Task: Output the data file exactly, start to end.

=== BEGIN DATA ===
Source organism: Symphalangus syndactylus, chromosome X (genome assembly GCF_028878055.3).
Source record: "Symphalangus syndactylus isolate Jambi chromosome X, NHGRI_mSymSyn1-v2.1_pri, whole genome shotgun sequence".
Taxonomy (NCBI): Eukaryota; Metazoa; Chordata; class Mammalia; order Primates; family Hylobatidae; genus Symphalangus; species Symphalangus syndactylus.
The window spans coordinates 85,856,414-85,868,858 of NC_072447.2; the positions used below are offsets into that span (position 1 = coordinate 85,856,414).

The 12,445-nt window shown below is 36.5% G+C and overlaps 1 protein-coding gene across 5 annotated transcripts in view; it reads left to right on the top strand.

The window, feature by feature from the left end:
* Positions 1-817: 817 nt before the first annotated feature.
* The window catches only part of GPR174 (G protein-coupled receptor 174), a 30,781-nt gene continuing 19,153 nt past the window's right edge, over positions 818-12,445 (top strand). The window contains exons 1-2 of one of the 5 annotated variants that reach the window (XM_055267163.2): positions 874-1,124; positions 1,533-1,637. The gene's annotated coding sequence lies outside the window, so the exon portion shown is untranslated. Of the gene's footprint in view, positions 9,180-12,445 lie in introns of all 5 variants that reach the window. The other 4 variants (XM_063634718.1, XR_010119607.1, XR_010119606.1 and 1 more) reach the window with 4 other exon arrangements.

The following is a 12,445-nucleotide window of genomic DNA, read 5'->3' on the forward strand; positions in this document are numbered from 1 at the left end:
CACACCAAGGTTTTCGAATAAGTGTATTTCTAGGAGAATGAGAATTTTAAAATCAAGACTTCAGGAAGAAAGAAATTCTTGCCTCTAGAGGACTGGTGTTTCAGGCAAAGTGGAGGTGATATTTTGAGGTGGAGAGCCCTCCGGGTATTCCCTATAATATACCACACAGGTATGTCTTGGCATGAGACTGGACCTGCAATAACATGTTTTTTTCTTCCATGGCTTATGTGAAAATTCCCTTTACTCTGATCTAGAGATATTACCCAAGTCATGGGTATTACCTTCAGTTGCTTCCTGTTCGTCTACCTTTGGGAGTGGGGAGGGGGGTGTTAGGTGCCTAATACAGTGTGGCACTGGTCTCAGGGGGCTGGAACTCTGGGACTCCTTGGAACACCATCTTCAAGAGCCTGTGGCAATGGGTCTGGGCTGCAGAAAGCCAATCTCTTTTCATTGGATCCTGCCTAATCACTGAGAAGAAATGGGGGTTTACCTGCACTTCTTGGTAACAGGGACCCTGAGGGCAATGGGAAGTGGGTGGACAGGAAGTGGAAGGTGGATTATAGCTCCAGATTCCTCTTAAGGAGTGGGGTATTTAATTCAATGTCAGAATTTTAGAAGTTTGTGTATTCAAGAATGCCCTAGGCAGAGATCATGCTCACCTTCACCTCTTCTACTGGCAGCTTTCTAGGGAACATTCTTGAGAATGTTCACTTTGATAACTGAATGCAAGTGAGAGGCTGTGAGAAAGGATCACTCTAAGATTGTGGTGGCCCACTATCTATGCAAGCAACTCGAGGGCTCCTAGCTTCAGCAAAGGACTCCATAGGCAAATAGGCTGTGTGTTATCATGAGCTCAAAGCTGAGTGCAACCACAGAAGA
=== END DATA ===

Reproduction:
Source organism: Symphalangus syndactylus, chromosome X (genome assembly GCF_028878055.3).
Source record: "Symphalangus syndactylus isolate Jambi chromosome X, NHGRI_mSymSyn1-v2.1_pri, whole genome shotgun sequence".
Taxonomy (NCBI): Eukaryota; Metazoa; Chordata; class Mammalia; order Primates; family Hylobatidae; genus Symphalangus; species Symphalangus syndactylus.
The window spans coordinates 85,856,414-85,868,858 of NC_072447.2; the positions used below are offsets into that span (position 1 = coordinate 85,856,414).

The 12,445-nt window shown below is 36.5% G+C and overlaps 1 protein-coding gene across 5 annotated transcripts in view; it reads left to right on the top strand.

The window, feature by feature from the left end:
* Positions 1-817: 817 nt before the first annotated feature.
* The window catches only part of GPR174 (G protein-coupled receptor 174), a 30,781-nt gene continuing 19,153 nt past the window's right edge, over positions 818-12,445 (top strand). The window contains exons 1-2 of one of the 5 annotated variants that reach the window (XM_055267163.2): positions 874-1,124; positions 1,533-1,637. The gene's annotated coding sequence lies outside the window, so the exon portion shown is untranslated. Of the gene's footprint in view, positions 9,180-12,445 lie in introns of all 5 variants that reach the window. The other 4 variants (XM_063634718.1, XR_010119607.1, XR_010119606.1 and 1 more) reach the window with 4 other exon arrangements.

The following is a 12,445-nucleotide window of genomic DNA, read 5'->3' on the forward strand; positions in this document are numbered from 1 at the left end:
CACACCAAGGTTTTCGAATAAGTGTATTTCTAGGAGAATGAGAATTTTAAAATCAAGACTTCAGGAAGAAAGAAATTCTTGCCTCTAGAGGACTGGTGTTTCAGGCAAAGTGGAGGTGATATTTTGAGGTGGAGAGCCCTCCGGGTATTCCCTATAATATACCACACAGGTATGTCTTGGCATGAGACTGGACCTGCAATAACATGTTTTTTTCTTCCATGGCTTATGTGAAAATTCCCTTTACTCTGATCTAGAGATATTACCCAAGTCATGGGTATTACCTTCAGTTGCTTCCTGTTCGTCTACCTTTGGGAGTGGGGAGGGGGGTGTTAGGTGCCTAATACAGTGTGGCACTGGTCTCAGGGGGCTGGAACTCTGGGACTCCTTGGAACACCATCTTCAAGAGCCTGTGGCAATGGGTCTGGGCTGCAGAAAGCCAATCTCTTTTCATTGGATCCTGCCTAATCACTGAGAAGAAATGGGGGTTTACCTGCACTTCTTGGTAACAGGGACCCTGAGGGCAATGGGAAGTGGGTGGACAGGAAGTGGAAGGTGGATTATAGCTCCAGATTCCTCTTAAGGAGTGGGGTATTTAATTCAATGTCAGAATTTTAGAAGTTTGTGTATTCAAGAATGCCCTAGGCAGAGATCATGCTCACCTTCACCTCTTCTACTGGCAGCTTTCTAGGGAACATTCTTGAGAATGTTCACTTTGATAACTGAATGCAAGTGAGAGGCTGTGAGAAAGGATCACTCTAAGATTGTGGTGGCCCACTATCTATGCAAGCAACTCGAGGGCTCCTAGCTTCAGCAAAGGACTCCATAGGCAAATAGGCTGTGTGTTATCATGAGCTCAAAGCTGAGTGCAACCACAGAAGA